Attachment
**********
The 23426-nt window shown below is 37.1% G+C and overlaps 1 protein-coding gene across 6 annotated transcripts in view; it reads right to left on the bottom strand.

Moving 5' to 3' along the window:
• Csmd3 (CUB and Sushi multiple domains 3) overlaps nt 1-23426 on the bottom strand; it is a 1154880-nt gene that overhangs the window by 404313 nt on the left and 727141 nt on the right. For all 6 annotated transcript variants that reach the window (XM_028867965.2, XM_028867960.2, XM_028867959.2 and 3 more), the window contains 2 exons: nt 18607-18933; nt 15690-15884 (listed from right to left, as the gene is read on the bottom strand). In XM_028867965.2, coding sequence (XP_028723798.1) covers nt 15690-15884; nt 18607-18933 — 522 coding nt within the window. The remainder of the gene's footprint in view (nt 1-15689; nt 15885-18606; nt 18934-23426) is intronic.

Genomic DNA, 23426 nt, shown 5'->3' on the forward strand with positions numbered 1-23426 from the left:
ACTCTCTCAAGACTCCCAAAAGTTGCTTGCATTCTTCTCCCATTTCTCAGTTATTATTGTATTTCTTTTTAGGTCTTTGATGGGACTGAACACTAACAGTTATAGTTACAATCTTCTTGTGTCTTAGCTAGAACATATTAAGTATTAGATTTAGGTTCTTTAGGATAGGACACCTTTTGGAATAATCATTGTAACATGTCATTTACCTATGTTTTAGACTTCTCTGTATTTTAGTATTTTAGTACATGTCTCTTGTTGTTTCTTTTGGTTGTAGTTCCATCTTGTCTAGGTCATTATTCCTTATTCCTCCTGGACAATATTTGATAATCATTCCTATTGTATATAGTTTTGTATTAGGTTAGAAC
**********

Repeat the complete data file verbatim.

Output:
The 23426-nt window shown below is 37.1% G+C and overlaps 1 protein-coding gene across 6 annotated transcripts in view; it reads right to left on the bottom strand.

Moving 5' to 3' along the window:
• Csmd3 (CUB and Sushi multiple domains 3) overlaps nt 1-23426 on the bottom strand; it is a 1154880-nt gene that overhangs the window by 404313 nt on the left and 727141 nt on the right. For all 6 annotated transcript variants that reach the window (XM_028867965.2, XM_028867960.2, XM_028867959.2 and 3 more), the window contains 2 exons: nt 18607-18933; nt 15690-15884 (listed from right to left, as the gene is read on the bottom strand). In XM_028867965.2, coding sequence (XP_028723798.1) covers nt 15690-15884; nt 18607-18933 — 522 coding nt within the window. The remainder of the gene's footprint in view (nt 1-15689; nt 15885-18606; nt 18934-23426) is intronic.

Genomic DNA, 23426 nt, shown 5'->3' on the forward strand with positions numbered 1-23426 from the left:
ACTCTCTCAAGACTCCCAAAAGTTGCTTGCATTCTTCTCCCATTTCTCAGTTATTATTGTATTTCTTTTTAGGTCTTTGATGGGACTGAACACTAACAGTTATAGTTACAATCTTCTTGTGTCTTAGCTAGAACATATTAAGTATTAGATTTAGGTTCTTTAGGATAGGACACCTTTTGGAATAATCATTGTAACATGTCATTTACCTATGTTTTAGACTTCTCTGTATTTTAGTATTTTAGTACATGTCTCTTGTTGTTTCTTTTGGTTGTAGTTCCATCTTGTCTAGGTCATTATTCCTTATTCCTCCTGGACAATATTTGATAATCATTCCTATTGTATATAGTTTTGTATTAGGTTAGAAC